field tested at lafayette general One characteristic of the spray adhesive that became immediately apparent during the Lafayette General project was its longer “open time”—the period within which the adhesive can create an effective bond with the flooring material—compared to traditional adhesives. This allows the installer to spread more adhesive at a time without worrying about it “dying”—losing its bonding ability.
Once sprayed on the substrate, the “open time” is two hours. Before applying the floor, the adhesive must dry until it feels “tacky” (15 to 20 minutes), with no transfer to your fingers when lightly touched. This minimum “tack time” increases in high humidity and low temperatures.
The main difference between the formulations for vinyl and rubber is the tackiness of the adhesive during the open time; rubber has different bonding characteristics, requiring a higher level of tack. The rubber formulation is also designed to dry differently.
The high lateral sheer strength of the spray adhesive keeps the tiles or sheets in place during installation, which means that the installer can work directly from the floor he’s just installed, pulling additional pieces toward him—which some installation experts say results in tighter seams and a faster pace. With a traditional adhesive, the installer is pushing pieces together while kneeling on the raw substrate.
One of the biggest differences in laying a floor with spray-on adhesives is that the flooring tiles or sheets are held firmly in place while the adhesive sets. Because traditional trowelled adhesives remain soft during the curing process, the flooring and the adhesive itself may move until the curing period is complete, from three days to a week.
Using spray adhesives allows the installer to release the floor immediately for the other trades or for initial maintenance. Workers can use the floor fully within hours, instead of days, and without fear of irreversible damage to the floor. This was always a punch-list issue, installers say; an electrician’s ladder, for instance, would leave permanent dimples in the floor by displacing the traditional adhesives.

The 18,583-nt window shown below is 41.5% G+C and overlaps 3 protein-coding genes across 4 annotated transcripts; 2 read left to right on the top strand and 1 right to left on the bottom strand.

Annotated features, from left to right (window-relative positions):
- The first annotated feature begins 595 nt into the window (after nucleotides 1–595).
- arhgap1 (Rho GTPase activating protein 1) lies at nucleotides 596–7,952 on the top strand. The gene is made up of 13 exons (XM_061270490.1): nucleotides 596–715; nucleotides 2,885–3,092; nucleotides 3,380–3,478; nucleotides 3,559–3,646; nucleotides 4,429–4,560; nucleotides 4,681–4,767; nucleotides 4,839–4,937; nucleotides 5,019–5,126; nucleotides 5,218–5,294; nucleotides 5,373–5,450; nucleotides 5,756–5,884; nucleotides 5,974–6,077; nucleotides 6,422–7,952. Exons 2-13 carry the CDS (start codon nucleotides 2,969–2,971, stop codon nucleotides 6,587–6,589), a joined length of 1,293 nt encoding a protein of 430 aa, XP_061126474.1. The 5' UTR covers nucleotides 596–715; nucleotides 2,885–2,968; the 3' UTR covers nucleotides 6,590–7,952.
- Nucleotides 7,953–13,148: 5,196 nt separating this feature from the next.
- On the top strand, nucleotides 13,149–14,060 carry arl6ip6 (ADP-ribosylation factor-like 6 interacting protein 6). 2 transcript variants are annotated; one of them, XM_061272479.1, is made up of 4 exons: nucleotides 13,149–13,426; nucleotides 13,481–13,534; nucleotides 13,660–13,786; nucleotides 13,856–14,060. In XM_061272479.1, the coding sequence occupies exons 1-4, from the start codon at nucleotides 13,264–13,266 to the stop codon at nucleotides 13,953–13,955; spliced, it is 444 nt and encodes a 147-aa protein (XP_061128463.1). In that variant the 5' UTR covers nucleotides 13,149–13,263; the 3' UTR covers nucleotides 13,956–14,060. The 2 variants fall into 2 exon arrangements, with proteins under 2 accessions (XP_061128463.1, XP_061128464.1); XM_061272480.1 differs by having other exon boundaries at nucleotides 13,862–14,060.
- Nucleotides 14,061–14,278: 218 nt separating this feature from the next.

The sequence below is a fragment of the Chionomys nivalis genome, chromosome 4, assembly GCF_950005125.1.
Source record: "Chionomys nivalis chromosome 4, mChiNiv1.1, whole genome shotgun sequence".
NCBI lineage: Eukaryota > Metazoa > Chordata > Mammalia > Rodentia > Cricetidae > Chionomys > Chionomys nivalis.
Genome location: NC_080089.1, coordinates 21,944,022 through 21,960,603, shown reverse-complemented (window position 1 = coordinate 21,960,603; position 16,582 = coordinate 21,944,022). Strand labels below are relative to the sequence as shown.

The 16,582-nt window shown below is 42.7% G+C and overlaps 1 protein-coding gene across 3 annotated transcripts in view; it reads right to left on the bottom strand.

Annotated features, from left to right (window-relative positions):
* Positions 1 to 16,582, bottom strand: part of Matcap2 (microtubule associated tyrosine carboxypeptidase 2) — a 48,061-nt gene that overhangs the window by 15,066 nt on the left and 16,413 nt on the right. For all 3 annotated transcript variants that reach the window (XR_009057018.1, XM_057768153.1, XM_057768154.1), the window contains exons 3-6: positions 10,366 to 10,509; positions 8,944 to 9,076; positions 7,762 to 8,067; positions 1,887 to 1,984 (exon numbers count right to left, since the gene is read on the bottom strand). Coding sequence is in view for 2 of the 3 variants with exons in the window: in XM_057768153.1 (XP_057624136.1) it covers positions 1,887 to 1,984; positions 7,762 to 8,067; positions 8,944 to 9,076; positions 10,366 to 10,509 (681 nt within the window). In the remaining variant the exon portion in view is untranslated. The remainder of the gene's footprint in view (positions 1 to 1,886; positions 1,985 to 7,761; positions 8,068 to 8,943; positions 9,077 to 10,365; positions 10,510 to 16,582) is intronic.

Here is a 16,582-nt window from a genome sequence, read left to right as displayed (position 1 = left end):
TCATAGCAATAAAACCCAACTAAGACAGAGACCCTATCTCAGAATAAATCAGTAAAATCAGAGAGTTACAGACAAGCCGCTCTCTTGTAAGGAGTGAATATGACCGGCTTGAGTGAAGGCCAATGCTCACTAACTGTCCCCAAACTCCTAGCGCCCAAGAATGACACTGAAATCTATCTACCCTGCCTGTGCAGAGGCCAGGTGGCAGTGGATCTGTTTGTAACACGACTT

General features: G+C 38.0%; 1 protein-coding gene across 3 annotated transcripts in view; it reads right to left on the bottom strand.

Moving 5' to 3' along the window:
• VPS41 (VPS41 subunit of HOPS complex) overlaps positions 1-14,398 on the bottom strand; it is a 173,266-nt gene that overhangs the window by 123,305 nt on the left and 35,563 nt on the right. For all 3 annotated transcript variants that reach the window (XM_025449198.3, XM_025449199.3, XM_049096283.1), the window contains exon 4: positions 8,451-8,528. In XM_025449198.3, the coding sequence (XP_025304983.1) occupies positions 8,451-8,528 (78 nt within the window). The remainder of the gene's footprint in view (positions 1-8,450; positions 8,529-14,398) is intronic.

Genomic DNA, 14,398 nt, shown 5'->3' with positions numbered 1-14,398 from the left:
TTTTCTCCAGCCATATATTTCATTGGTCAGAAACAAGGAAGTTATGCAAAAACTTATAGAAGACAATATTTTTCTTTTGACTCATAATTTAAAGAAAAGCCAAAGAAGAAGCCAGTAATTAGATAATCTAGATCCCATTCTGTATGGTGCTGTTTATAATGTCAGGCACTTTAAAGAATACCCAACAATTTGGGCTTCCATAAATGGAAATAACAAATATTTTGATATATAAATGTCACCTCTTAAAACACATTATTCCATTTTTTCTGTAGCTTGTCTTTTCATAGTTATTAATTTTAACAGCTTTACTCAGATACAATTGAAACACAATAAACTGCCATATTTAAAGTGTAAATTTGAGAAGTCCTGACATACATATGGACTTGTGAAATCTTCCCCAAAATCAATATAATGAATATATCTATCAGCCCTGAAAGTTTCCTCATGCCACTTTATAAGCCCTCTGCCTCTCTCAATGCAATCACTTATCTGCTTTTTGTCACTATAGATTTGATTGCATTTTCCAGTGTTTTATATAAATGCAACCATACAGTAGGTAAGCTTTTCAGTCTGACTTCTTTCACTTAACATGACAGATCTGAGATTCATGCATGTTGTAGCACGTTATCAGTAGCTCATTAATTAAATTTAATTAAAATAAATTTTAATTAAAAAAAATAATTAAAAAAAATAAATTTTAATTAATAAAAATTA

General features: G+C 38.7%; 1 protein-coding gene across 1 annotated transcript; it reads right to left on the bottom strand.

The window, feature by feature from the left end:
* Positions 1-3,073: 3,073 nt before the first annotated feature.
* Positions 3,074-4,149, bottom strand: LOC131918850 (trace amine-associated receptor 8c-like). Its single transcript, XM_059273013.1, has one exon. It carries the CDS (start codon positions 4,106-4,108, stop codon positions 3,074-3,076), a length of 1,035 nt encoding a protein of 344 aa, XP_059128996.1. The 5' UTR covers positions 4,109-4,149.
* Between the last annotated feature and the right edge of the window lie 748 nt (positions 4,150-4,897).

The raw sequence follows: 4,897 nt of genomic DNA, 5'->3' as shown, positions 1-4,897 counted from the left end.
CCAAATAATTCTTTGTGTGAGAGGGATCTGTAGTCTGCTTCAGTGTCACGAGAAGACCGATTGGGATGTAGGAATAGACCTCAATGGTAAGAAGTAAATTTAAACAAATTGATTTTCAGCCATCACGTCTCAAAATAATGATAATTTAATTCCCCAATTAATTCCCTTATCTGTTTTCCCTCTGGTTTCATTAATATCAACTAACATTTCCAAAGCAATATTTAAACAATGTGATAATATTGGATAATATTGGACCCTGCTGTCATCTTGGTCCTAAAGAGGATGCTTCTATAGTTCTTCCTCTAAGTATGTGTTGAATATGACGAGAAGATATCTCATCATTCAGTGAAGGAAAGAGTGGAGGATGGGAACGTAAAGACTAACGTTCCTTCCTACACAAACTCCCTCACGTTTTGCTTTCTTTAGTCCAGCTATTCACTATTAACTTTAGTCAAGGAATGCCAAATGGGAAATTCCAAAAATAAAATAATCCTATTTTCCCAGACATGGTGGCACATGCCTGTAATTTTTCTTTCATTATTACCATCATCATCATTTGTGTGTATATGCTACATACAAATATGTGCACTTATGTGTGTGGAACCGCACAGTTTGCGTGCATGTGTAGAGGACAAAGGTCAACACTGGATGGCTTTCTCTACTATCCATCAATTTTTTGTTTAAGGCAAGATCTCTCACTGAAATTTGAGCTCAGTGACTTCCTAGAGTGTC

getting installer buy-in “We were a little leery at first.”
Ben Lowery, vice president of operations at Cornerstone Commercial Flooring, says adopting the spray adhesive after a project was already in process wasn’t a complete leap of faith, having been impressed by the testing data. But still:
“We were walking into a job requiring 130,000 square feet of rubber tile. We weren’t going to be troweling at all, and had never used a spray adhesive. There’s a comfort level in trowelling, because a trowel is like an extension of a flooring contractor’s arm. To tell us that we’re going to go in and install that much rubber tile with an adhesive we hadn’t used before, and subject it to heavy traffic and heavy concentrated loads, definitely caused us a little apprehension,” he admits.
“But honestly, the real proving point was seeing for ourselves how well this spray adhesive worked, seeing it in action. The best thing about it is you can use the floor immediately after installation,” Lowery says.
“A large part of this job was floor by floor and everything was on a fast track. We would get done with a room and immediately there would be people installing beds, headboards, equipment and millwork literally within an hour of laying the floor. The hospital was right behind us every step of the way.”
In a project like Lafayette General, neither the interior designer nor the flooring contractor have any control over the schedule. In fact, they are often asked to find ways to make up for unforeseen schedule delays.
“Even when a schedule has been set, it’s being compressed every day,” says Lowery. “All the other trades are compressed, and we’re expected to go in there and save the day. Had we not had this new spray adhesive on this job, if we had to wait the usual 72 hours before allowing anyone on the floor, there’s no way the schedule could be kept. We would have had a very unhappy client.
“The time for actually laying down the floor isn’t that much different than with trowelling, because installers are pros,” he adds. “There also isn’t much difference in the adhesive cost per square foot, although the spray adhesive is a little lower in cost. The biggest consideration is immediate access to the floor. Removing the minimum three-day wait for curing is a huge benefit.”
Another time savings realized with spray adhesive, Lowery says, is the easy cleanup.
“You literally just have to wipe off any overspray with soap and water, which takes care of a lot of the flooring-related punch list items. Acrylic, epoxy and urethane are much harder to clean up. It never fails: the punch list will always say something about the flooring glue being on the walls. We have shields we hold up to catch splashes, but it always gets through. With the old adhesives, we had to use Goof Off or oils that leave a residue and a bad smell, and even paint thinner or mineral spirits. Sometimes it takes some pretty serious stuff to get those old glues off of floor surfaces or millwork.”